Off-duty behavior and moonlighting are special concerns in many cities.
According to the Sun-Sentinel, officials in Fort Lauderdale, Fla., last year implemented new guidelines for moonlighting after acknowledging that nearly 30 officers, including ranking members of the department, worked private security details at the home and businesses of a man later sentenced to 50 years imprisonment for running a billion-dollar Ponzi scheme. The FBI said Ponzi proceeds helped pay for the security details.
Mr. Regan said Pittsburgh is safer with officers moonlighting at businesses and taking action when they see problems off-duty.
However, Councilman Bill Peduto said he's troubled by settlements for off-duty behavior.
"There needs to be a proactive role this administration is taking to get this under control," Mr. Peduto said recently, adding that "if I were out on my own time and were to get into a fight, I don't think I could then pass the bill to city of Pittsburgh residents to pay."
Mr. Brown was coming from a private detail the night he stopped Mr. Hamler, according to court records.
In the 1970s, as a young municipal officer with three children and monthly take-home pay of about $600, Jack Rinchich did as much moonlighting as he could. Now, "I have mixed views about it," said Chief Rinchich, president of the National Association of Chiefs of Police and head of the University of Charleston (W.Va.) campus police.
Not only is society more litigious now, he said, but an officer working a private security detail alone could be in more danger -- and have to use more force -- than an officer responding to an on-duty call with colleagues. Mr. Rinchich said his officers are free to pursue various part-time jobs, including shifts with other law-enforcement agencies, but they aren't allowed to work private security details in university uniform.
Besides settling the lawsuits, Pittsburgh officials in recent months have been embarrassed by a spate of unrelated cases involving criminal charges against officers.
A detective, Bradley Walker, last year was fired for his off-duty involvement in a Parkway East road-rage incident. He was convicted of various charges and is scheduled to be sentenced March 31. Former Officer Kenneth Simon faces charges in what the district attorney's office called a wrongful drug arrest; charges against another officer in the case, Anthony Scarpine, were dismissed. Fired Sergeant Eugene Hlavac was found not guilty of domestic violence charges, but the city, citing a zero-tolerance policy for domestic violence, is appealing orders to reinstate him.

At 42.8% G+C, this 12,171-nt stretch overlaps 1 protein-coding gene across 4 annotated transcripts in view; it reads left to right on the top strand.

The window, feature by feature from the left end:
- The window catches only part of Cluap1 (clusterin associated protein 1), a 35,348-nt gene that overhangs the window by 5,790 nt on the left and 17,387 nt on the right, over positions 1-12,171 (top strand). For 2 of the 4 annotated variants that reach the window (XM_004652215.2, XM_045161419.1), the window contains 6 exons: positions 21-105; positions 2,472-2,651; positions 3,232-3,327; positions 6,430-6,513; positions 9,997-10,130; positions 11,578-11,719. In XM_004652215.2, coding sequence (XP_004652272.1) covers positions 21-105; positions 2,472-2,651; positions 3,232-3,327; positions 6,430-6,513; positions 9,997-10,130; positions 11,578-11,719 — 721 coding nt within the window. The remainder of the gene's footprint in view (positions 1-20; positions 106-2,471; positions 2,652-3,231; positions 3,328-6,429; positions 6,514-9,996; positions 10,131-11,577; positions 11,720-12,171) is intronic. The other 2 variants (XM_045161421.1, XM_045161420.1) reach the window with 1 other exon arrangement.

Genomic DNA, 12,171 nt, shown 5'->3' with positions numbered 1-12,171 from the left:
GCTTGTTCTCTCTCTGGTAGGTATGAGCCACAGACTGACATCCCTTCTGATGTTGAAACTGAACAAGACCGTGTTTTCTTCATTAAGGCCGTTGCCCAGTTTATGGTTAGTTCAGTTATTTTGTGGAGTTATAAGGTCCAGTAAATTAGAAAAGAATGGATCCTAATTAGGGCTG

The city also faces various suits related to police treatment of Group of 20 protesters in September 2009 and a suit by Jordan Miles, a teenager who says he was beaten without provocation in Homewood a year ago by three officers working an undercover operation. Officers Michael Saldutte, Richard Ewing and David Sisak remain on paid leave.
"There is certainly the potential for large judgments on the horizon," said Vic Walczak, who represents some of the G-20 plaintiffs as Pennsylvania legal director for the American Civil Liberties Union. While the city generally pays settlements out of the general fund, it purchased a special insurance policy to help cover G-20 cases.
Celeste Taylor, director of racial equity monitoring for the Black Political Empowerment Project, said she doesn't believe misconduct cases have increased significantly in recent years "but that's not to say what existed previously wasn't already bad."
Because of civil-rights complaints, the U.S. Justice Department monitored the city police department from 1997 to 2002. During and immediately after that period, public scrutiny of police also was high, said Timothy P. O'Brien, a Downtown lawyer who worked on cases that led to federal oversight and, more recently, represented Mr. Hackett.
Mr. O'Brien said he believes the vigilance of police brass and the public has waned since then, creating conditions for more misconduct cases.
To hold the line on misconduct, he said, the city must make sure it has an adequate system for investigating misconduct and enforcing discipline. Independent arbitrators, he said, add a wrinkle to the process.
As with Mr. Hlavac, the city suspended Mr. Abel, but an arbitrator reinstated him. The city did not respond to requests for information about any disciplinary action taken against other officers involved in the settlements.